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The House that Fitz Built: A Scandal Explanation of the Polygyny Threshold Hypothesis


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I don’t watch Scandal but I have a pretty good idea of the major plot lines and characters. Thanks to the awesomeness that is Social Media and #BlackTwitter, I have a close captioning service that is beyond compare. I never felt the desire to pipe up until now. Episode 308 of Scandal was the talk of my entire time line (Twitter & Facebook).

The main character, Olivia Pope, is carrying on an affair with a married man – the President of the United States – Fitz. She waves back and forth letting him go, running back to his arms. So many fans (and non-fans) of the show really ride her for her behavior.  In this latest episode Olivia was really being firm – staying away from her paramour. But then he pulled out a big gun.

And many people’s reaction were to tsk, tsk, tsk her falling into his arms again. Weak Olivia falling for Fitz’s shenanigans, again. Several others were keen to warn any woman in the real world who may be carrying on with a married man to check their expectations. After all, Scandal is a television program, make-believe. All of you side-chicks of the world curb yourself. And you know what I feel compelled to defend Olivia’s reactions to Fitz’s gift.  Although humans tend to filter decisions via moral compasses – which are fair and useful – we also not very different from the rest of the members of the animal kingdom. Monogamy – a commitment between a pair of individuals sometimes seasonal or life long – is actually quite rare.  In fact, there are several systems where mating with a well-resourced male who is already pair-bonded is a better deal than mating monogamously with a male who is less resourced. It’s called the Polygyny Threshold Hypothesis. (click to embiggen)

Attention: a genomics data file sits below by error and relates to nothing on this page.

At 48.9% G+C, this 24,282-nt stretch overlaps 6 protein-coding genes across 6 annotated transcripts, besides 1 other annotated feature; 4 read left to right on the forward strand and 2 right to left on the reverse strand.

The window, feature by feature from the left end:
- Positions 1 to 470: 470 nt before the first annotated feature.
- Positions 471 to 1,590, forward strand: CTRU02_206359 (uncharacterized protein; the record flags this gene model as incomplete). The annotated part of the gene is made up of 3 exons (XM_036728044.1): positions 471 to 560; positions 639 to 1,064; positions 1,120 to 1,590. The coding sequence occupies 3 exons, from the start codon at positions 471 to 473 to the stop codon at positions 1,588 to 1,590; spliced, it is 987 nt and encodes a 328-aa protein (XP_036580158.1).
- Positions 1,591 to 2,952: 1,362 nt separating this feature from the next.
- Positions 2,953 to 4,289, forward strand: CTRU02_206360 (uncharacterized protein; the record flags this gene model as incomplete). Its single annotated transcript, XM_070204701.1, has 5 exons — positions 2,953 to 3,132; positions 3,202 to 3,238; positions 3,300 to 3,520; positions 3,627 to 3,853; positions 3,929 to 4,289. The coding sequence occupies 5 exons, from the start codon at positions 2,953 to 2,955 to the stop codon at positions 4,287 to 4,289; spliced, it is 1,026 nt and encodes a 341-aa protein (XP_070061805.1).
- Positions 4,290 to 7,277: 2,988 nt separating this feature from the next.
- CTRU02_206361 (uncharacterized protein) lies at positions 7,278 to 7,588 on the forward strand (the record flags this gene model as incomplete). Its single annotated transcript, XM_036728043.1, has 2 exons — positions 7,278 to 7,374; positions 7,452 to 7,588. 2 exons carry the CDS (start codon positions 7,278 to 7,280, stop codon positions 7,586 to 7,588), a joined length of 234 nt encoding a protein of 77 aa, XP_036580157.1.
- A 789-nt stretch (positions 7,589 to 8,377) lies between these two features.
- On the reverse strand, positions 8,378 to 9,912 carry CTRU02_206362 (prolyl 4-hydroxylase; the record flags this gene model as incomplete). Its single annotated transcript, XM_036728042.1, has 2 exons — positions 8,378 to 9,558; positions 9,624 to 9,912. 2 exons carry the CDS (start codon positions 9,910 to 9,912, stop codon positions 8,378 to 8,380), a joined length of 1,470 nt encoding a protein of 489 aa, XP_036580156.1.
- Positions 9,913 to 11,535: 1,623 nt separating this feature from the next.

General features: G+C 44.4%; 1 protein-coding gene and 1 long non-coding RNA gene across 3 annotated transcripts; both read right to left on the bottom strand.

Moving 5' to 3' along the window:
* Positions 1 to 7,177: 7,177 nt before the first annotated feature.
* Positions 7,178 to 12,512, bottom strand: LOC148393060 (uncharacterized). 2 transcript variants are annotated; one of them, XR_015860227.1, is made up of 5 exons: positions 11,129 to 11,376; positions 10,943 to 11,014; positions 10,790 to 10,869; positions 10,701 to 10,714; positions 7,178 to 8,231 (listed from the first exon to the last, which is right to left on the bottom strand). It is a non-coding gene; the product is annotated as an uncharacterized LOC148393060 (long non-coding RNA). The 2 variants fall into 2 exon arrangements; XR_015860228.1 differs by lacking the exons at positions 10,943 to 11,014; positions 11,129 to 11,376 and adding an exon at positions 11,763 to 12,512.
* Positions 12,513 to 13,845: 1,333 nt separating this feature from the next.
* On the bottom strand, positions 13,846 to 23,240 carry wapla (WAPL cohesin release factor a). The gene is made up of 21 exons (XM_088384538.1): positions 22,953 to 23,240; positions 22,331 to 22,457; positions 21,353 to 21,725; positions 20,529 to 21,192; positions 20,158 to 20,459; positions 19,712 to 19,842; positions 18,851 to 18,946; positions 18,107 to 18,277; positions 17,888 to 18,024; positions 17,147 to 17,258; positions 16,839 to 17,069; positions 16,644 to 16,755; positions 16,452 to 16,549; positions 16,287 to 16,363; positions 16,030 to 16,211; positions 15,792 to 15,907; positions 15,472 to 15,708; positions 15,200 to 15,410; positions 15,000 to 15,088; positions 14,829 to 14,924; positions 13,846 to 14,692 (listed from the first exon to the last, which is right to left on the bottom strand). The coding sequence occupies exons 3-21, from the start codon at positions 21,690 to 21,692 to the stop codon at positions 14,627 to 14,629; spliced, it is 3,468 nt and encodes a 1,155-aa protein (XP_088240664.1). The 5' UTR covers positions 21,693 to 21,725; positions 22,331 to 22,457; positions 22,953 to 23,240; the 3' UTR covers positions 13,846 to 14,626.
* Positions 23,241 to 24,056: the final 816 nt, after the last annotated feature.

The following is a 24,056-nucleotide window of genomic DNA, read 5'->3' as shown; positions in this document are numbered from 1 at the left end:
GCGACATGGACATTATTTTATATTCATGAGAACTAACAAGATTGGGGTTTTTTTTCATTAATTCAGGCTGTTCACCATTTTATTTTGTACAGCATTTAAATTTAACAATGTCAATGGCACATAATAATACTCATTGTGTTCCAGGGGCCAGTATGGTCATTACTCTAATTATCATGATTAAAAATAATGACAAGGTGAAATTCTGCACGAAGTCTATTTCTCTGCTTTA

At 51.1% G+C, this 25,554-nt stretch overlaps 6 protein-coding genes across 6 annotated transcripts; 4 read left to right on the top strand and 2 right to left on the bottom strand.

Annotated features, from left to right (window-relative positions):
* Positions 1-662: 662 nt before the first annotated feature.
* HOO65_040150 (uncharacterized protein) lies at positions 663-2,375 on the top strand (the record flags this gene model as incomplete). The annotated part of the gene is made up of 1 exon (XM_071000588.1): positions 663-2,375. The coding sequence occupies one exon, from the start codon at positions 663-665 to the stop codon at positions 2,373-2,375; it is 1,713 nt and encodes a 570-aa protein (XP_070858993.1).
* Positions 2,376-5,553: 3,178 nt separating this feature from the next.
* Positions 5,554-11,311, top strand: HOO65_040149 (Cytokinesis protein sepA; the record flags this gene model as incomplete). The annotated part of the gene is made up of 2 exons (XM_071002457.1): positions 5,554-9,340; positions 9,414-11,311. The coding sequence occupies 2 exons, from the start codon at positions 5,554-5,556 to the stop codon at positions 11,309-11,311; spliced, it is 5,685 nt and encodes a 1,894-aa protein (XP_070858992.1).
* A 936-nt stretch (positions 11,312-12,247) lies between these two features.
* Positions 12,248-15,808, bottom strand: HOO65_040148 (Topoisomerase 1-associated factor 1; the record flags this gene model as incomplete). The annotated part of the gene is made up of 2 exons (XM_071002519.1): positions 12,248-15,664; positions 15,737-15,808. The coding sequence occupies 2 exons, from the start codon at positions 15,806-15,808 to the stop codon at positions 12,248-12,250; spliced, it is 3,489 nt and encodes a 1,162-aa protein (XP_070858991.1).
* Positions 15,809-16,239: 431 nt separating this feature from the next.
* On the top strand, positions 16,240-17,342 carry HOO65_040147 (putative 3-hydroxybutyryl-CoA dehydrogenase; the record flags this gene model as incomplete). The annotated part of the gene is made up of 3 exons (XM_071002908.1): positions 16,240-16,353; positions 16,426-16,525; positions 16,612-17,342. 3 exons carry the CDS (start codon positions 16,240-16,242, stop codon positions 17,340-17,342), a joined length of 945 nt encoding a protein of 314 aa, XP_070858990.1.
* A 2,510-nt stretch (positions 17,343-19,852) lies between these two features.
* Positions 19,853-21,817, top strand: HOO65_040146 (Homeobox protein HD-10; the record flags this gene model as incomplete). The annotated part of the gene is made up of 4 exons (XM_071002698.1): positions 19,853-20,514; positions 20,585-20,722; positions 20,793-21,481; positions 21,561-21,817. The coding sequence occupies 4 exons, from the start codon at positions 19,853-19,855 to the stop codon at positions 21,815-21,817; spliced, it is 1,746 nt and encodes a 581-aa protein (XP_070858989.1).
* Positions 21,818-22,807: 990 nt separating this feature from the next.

online source: bio3520.nicerweb.com, Original Source LA Dugatkin Principles of Animal Behavior Textbook

In this diagram of the lark bunting, habitats that provide adequate cover and shade are very important. Females prefer to build a nest in locations that will keep nestlings cool and provide some cover from predators.  Male quality varies. Some are stronger and more competitive and as such stronger males secure better habitats and attract females who will mate with them and he will fertilize her eggs.  Buntings, like many small bird species tend to mate monogamously, but not always. There’s always some exceptions; and for females it comes down to access to quality habitats.  Is it better to mate monogamously with a male – who will provide some parental care – on a shabby territory or trade off a male’s attention and assistance with parental care and set up home on a better territory? Many females choose the latter.

So many folks were so quick to tongue lash Olivia for giving in, being weak – because he built her a house. A HOUSE!!!  Is her behavior morally defensible? No. But evolutionarily it is. He’s wealthy and well-resourced and this Alpha Male Lark Bunting just built her a pretty swank nest in the coziest shadiest nook of Vermont. That’s a pretty big deal. By the rules of evolutionary biology, that’s a well-played move Olivia.

Carry on.

DNLee About the Author: DNLee is a biologist and she studies animal behavior, mammalogy, and ecology . She uses social media, informal experiential science experiences, and draws from hip hop culture to share science with general audiences, particularly under-served groups. Follow on Twitter @DNLee5.

The views expressed are those of the author and are not necessarily those of Scientific American.





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